Skip to main content

tv   Your Business  MSNBC  August 5, 2018 4:30am-5:00am PDT

4:30 am
it's the ultimate wifi experience. xfinity xfi, simple, easy, awesome. good morning, coming up on msnbc's, "your business," how did the founders turn into a side hustle with a business of half a billion dollars in revenue without a dime of funding. a family beat out foreign competitors and got an invitation to the white house. will the creator of a bra company get the opportunity to present her company to thousands of influencers. we have your back. that's coming up next on "your business."
4:31 am
announcer: msnbc "your business" is sponsored by american express. don't do business without it. "your business" is sponsored by american express. don't do business without it. hi there, everyone. i'm j.j. ramberg. welcome to "your business," the show dedicated to helping your growing business. chances are you have an e-mail in your inbox that is powered by mail chip. the marketing tool brought in half a billion dollars in revenue this year and still completely owned by the two founders. we sat down with the ceo, ben chestnut and why they have chosen to do things differently than their silicon valley peers. ♪
4:32 am
>> a lean and scrappy start. >> occasional interns here and there. it was tough. i remember being in a 900 square foot office. >> a quirky mascot. >> in the early days, we had a fascination with monkeys. they make everyone laugh. >> and an attempt to solve a problem. >> they needed e-mail machting. >> in 2001, they launched e-mail marketing platform mail chimp. it was a side hustle. today, they are doing a half billion dollars in revenue and it's likely you have an e-mail powered by them. as you walk around their offices, it feels like a silicon valley tech company, cool art, modern architecture. where mail chimp differs from fast growing companies is the financing. you have taken how much money in
4:33 am
outside fund sng. >> zero. no funding. >> that's right. this company is 100% owned by the founders. in spite of the formidable competition, they used only the company's profits to grow. was there a time you thought, we are running a nice company, but if we want to grow quickly, we need an infusion of a lot of cash right now. >> i don't think we ever said, if we want to grow quickly. we wanted deep, strong roots. speed was never an issue. >> they believe their competitiveness was their small customer. they didn't need more money to know how to serve them. they never got angel venture funding. it felt isolating, like there was a club they didn't belong to. >> you have a chip on your folder, if you ever get mentioned in tech crunch, there's a typo in your name. we thought forget about
4:34 am
validation and coverage. focus on our customers. i think that set us free. >> the company's growth started relatively slow, until the decision they made to offer a free version of the product, one of the first companies to capitalize on the premium model. >> we were at 100,000 customers at the time, then a million and three million. >> today, they have 18 million customers, and, no surprise, the founders have gotten tantalizing offers, including one to buy the company for $1 billion, cash. and you said -- >> i said no thank you. >> they met to discuss the pr proposition. >> that lasted 15 minutes. i have enough money, how about you? >> yeah, i have enough. but, this would be more. but i don't need more, do you need more? no. something happens when employees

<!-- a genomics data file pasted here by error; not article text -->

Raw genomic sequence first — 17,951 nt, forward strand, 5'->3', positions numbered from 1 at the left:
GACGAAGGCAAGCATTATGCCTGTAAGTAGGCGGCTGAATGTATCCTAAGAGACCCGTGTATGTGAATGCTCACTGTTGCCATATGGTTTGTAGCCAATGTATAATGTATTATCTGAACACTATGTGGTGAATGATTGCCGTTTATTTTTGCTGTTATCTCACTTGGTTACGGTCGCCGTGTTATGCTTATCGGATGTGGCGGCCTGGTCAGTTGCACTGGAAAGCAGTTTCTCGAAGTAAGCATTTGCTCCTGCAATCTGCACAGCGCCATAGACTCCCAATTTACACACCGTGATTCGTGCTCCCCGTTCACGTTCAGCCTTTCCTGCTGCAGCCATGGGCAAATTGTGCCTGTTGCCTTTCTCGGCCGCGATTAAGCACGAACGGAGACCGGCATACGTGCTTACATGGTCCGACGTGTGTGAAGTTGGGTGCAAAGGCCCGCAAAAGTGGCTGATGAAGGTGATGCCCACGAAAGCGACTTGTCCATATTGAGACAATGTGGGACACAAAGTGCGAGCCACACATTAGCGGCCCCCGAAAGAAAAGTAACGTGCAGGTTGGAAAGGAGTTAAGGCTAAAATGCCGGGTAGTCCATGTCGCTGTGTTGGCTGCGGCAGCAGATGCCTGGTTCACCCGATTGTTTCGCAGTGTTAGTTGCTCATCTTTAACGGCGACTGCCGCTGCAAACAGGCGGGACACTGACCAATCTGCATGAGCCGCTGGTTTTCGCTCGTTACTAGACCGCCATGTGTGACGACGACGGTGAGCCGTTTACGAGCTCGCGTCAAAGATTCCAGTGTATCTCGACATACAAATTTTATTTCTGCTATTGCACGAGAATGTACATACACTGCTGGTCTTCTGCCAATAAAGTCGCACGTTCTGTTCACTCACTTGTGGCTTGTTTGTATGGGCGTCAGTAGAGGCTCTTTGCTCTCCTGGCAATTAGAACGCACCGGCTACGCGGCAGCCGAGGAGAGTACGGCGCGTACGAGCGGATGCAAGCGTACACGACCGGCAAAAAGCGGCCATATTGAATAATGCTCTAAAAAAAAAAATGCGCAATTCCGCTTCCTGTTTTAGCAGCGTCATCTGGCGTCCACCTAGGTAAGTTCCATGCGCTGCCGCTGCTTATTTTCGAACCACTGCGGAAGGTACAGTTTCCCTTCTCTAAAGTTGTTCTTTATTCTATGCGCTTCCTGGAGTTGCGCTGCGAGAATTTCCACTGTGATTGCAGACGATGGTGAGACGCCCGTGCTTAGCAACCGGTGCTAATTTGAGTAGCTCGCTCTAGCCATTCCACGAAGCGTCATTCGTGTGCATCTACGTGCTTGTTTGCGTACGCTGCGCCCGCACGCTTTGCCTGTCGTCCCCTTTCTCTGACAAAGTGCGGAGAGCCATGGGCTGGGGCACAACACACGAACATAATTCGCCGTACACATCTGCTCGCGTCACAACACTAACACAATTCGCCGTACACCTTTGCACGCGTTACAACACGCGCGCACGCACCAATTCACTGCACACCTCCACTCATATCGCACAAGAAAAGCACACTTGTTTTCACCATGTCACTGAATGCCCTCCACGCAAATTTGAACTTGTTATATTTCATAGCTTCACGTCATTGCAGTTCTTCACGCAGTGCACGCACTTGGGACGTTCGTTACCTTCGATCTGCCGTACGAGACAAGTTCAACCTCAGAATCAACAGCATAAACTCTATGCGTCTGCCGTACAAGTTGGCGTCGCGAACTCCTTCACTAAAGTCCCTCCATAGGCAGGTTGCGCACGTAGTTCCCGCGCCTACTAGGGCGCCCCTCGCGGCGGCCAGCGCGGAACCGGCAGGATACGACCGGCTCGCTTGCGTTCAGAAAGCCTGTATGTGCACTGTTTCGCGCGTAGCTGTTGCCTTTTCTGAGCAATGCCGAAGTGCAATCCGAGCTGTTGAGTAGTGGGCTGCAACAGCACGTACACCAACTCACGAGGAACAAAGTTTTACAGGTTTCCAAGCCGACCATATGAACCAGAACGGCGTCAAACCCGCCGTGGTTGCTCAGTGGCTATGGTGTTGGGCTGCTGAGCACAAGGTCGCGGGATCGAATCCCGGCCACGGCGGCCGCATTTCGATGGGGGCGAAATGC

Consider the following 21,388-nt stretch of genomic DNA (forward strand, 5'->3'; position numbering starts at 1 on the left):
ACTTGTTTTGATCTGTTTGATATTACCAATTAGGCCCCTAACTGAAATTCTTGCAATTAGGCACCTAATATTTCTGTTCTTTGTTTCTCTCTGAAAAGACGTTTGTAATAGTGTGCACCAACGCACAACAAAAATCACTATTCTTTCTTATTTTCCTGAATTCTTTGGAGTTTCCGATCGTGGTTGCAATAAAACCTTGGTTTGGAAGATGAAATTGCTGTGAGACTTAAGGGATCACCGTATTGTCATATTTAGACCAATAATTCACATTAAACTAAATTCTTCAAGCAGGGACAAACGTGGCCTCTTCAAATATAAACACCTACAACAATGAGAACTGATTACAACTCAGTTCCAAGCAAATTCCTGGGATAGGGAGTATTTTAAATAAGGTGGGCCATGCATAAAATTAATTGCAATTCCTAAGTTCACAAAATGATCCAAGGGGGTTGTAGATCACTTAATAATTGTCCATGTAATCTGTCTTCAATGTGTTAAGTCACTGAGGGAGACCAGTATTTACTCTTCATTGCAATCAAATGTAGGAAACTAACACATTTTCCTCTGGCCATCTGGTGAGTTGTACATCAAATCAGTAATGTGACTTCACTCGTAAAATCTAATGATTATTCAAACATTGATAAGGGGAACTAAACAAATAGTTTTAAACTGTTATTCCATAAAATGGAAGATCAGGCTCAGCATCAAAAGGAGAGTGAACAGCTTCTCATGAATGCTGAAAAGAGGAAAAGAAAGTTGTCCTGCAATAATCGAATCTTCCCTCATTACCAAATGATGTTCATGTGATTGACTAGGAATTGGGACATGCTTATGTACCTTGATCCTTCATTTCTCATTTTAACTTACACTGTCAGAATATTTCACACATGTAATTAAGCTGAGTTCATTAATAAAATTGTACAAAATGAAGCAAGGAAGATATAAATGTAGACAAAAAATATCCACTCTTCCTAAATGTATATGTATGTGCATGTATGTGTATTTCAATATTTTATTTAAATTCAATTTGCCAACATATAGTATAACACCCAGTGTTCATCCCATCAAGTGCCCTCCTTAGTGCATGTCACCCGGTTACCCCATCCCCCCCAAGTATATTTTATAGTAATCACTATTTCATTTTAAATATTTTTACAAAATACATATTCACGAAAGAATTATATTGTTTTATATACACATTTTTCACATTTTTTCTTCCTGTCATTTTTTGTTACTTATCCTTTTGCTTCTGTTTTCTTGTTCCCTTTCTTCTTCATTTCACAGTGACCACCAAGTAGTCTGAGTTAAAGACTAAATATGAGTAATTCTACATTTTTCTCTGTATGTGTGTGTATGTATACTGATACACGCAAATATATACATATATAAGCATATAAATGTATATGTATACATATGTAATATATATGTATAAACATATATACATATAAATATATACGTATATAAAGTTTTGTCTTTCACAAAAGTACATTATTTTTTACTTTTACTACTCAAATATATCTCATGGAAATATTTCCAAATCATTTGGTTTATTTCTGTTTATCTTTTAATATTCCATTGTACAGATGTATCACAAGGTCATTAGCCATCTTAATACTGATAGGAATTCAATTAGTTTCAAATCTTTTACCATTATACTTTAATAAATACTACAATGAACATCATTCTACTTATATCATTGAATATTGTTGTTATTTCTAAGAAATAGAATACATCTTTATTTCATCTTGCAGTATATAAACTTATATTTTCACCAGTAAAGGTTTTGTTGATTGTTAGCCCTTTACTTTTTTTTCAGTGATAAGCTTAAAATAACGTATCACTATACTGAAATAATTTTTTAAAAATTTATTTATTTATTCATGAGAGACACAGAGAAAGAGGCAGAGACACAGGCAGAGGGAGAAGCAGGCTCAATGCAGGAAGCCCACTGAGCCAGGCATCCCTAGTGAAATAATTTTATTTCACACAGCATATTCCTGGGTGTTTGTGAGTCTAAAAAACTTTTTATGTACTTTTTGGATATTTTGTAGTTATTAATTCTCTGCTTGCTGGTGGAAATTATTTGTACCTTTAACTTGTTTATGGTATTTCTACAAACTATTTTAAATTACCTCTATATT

4:35 am
join and you get bigger and bigger. this is more than a business. this is their sense of purpose. this is where they get their life fulfillment from. that makes it hard. >> he has a confidence in his leadership that he didn't always have. there was a moment that was clear, as the company grew, the leader would as well. when they wanted to do an all hands meeting without taking into account the company went from 20 to almost 200 people in one year, things got complicated, fast. >> changing the location, venue and time. gossip started to spread we were going to lay everyone off. we didn't know it was spreading. we walked into this meeting with a bravato saying we have a great future and people raise their hands and say, what's the plan? what's the future? we say, we don't know. we have always winged it and we will again. there was fear in everyone's
4:36 am
eyes. i walked away feeling like a failure, a comedian who bombed on stage. i built a company and i didn't fit anymore. it felt like everything was broken because i didn't fit. that was tough. >> a feeling he took home with him without realizing it. >> it was embarrassing and shameful. i kept it quiet. i didn't realize it looked like animosity. i had a feeling my wife said would you like me and the kids to move out for a while? that shook me. i realized, i have to get help here. i got leadership training and coaching. >> it's that willingness to change, when needed, that helped ben as a person and his company to grow. >> we have a motto, listen hard, change fast. >> a motto they need to live by now, more than ever. while e-mail is still a strong marketing tool, with the growth of social media, in order to
4:37 am
survive, ben knows mail chimp has to be about more than just mail. >> we are going from act one to act two. we have done well in the e-mail world. the brand is helping small businesses build their brand and grow. i never thought of us as just an e-mail company. we are. we started that way. if e-mail did die, fall off a cliff or something, we would figure something else out. the white house recently hosted business owners from across the country for the made in america product showcase. ben clark of ann clark cookie cutters in vermont had the chance to meet vice president mike pence and talk about the company's success. all of the cookie cutters are made in the usa. when we met ben, he told us how he was doing everything in his power to win over more of the market from competitors who manufacture overseas.